Belsher is a name that was brought to England
by the ancestors of the Belsher family when they emigrated following the Norman Conquest
of 1066. The name Belsher comes from the Old Norse word which means good friends.
The name appears in the oldest of all English plays The Mystery Plays.
"Lo, here is the Belshere broght ye had bring". A parochial name from Bellecourt, near Perrone in Normandy
, it is believed to have arrived in England
with the Norman Conquest
and the name appears on the Roll of the Battel Abbey
Early Origins of the Belsher family
The surname Belsher was first found in Gloucestershire
where they had been granted lands by King William for their assistance at the Battle of Hastings in 1066. Anciently the family held the lands of Bellecourt in Normandy
, to which they gave name.
Early History of the Belsher family
This web page shows only a small excerpt of our Belsher research.Another 189 words (14 lines of text) covering the years 1273, 1500, 1681, 1757, 1730, 1741, 1730, 1741, 1747 and 1757 are included under the topic Early Belsher History in all our PDF Extended History products and printed products wherever possible.
Belsher Spelling Variations
Before the last few hundred
years the English language had no fixed system of spelling rules. For that reason, spelling variations
occurred commonly in Anglo Norman surnames. Over the years, many variations of the name Belsher were recorded, including Belcher, Belsher, Belleser, Bellcher, Bellsher, Beleser, Bellesur, Bellecourt, Belcourt and many more.
Early Notables of the Belsher family (pre 1700)
Another 41 words (3 lines of text) are included under the topic Early Belsher Notables in all our PDF Extended History products and printed products wherever possible.
Migration of the Belsher family to Ireland
Some of the Belsher family moved to Ireland
, but this topic is not covered in this excerpt.Another 49 words (4 lines of text) about their life in Ireland is included in all our PDF Extended History products and printed products wherever possible.
Migration of the Belsher family to the New World and Oceana
The unstable environment in England
at this time caused numerous families to board ships and leave in search of opportunity and freedom from persecution abroad in places like Ireland
, and particularly the New World. The voyage was extremely difficult, however, and only taken at great expense. The cramped conditions and unsanitary nature of the vessels caused many to arrive diseased and starving, not to mention destitute from the enormous cost. Still opportunity in the emerging nations of Canada and the United States was far greater than at home and many went on to make important contributions to the cultures of their adopted countries. An examination of many early immigration records reveals that people bearing the name Belsher arrived in North America very early:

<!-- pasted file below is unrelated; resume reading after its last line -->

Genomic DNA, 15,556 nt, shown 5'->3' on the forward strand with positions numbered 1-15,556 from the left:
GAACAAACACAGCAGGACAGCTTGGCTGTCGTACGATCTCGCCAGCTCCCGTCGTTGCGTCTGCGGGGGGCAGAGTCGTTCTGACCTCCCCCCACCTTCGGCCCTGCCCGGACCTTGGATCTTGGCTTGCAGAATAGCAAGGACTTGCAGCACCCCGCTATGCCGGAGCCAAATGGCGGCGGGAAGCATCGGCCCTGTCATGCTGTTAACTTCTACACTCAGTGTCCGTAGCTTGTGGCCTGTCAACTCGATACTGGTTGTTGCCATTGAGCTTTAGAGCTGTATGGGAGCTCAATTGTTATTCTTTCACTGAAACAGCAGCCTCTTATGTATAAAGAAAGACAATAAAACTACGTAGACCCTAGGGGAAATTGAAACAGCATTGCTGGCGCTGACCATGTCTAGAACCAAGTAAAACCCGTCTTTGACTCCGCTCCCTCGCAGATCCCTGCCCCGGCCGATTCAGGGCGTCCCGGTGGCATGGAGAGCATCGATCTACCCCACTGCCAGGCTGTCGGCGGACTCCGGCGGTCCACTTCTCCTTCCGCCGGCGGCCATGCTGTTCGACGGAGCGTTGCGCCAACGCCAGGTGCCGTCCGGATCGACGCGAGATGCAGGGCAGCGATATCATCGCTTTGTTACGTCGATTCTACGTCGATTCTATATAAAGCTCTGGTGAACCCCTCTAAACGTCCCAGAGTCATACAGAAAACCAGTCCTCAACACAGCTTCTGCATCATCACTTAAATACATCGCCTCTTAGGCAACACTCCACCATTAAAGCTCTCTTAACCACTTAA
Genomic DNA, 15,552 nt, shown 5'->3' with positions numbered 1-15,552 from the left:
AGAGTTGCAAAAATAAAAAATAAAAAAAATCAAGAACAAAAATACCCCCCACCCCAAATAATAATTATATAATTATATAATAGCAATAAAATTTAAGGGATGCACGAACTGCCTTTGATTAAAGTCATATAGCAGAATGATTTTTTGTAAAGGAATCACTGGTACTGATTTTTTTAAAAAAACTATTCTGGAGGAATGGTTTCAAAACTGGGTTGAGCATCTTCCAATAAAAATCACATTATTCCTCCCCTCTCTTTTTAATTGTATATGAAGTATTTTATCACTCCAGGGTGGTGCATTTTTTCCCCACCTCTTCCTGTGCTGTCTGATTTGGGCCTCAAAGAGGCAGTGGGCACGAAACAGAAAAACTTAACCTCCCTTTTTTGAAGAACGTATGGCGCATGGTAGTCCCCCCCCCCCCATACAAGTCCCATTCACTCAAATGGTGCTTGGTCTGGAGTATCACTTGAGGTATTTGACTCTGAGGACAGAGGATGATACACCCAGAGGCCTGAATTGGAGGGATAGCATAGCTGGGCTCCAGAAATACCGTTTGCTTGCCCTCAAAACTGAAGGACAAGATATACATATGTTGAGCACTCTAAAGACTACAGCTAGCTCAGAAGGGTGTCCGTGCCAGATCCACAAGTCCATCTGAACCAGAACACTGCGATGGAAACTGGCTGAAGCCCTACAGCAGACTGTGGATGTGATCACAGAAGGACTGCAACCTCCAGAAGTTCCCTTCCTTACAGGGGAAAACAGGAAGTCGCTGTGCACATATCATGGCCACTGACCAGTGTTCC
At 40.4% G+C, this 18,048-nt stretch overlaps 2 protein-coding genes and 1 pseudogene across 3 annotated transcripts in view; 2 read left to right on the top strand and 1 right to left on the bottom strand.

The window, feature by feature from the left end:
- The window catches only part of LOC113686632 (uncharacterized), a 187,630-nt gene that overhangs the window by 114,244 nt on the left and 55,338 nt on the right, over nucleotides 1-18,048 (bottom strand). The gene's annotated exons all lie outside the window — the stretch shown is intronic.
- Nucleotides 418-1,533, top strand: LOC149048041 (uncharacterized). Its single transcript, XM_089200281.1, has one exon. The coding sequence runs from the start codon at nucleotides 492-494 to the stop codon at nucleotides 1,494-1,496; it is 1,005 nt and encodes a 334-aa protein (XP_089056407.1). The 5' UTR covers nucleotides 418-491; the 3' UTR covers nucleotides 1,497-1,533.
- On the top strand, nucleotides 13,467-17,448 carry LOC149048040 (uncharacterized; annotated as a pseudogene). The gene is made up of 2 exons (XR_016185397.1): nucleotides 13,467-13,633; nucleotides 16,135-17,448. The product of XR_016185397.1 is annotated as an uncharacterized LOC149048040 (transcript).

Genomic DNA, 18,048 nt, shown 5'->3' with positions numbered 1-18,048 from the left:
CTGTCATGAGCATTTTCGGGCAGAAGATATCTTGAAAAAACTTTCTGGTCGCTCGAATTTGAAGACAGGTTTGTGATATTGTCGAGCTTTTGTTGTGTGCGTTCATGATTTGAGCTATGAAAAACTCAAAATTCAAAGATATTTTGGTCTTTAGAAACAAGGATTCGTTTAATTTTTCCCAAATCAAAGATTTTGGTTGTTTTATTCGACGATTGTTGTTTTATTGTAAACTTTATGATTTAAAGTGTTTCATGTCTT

Belsher Settlers in United States in the 17th Century
- Jeremy Belsher, who landed in America in 1635 CITATION[CLOSE]
Filby, P. William, Meyer, Mary K., Passenger and immigration lists index : a guide to published arrival records of about 500,000 passengers who came to the United States and Canada in the seventeenth, eighteenth, and nineteenth centuries. 1982-1985 Cumulated Supplements in Four Volumes Detroit, Mich. : Gale Research Co., 1985, Print (ISBN 0-8103-1795-8)
Belsher Settlers in Australia in the 19th Century
- Edwin Belsher, aged 18, a labourer, who arrived in South Australia in 1849 aboard the ship "Duke of Wellington" CITATION[CLOSE]
State Records of South Australia. (Retrieved 2010, November 5) The DUKE OF WELLINGTON 1849. Retrieved from http://www.slsa.sa.gov.au/BSA/1849Duke%20of%20Wellington.htm
Contemporary Notables of the name Belsher (post 1700)
- Darcy Belsher, American actor, known for We All Fall Down (2000), The Colt (2005) and The Guilty (2000)
- Merlis Belsher, Canadian benefactor who gave 12.25 million to the University of Saskatchewan for the construction of a new ice facility in 2016
- Douglas Ross Belsher (1933-2003), Canadian politician who represented the British Columbia riding of Fraser Valley East in 1984 through 1988
The Belsher Motto
The motto was originally a war cry or slogan. Mottoes first began to be shown with arms in the 14th and 15th centuries, but were not in general use until the 17th century. Thus the oldest coats of arms generally do not include a motto. Mottoes seldom form part of the grant of arms: Under most heraldic authorities, a motto is an optional component of the coat of arms, and can be added to or changed at will; many families have chosen not to display a motto.
Motto: Loyal au mort
Motto Translation: Faithful unto death.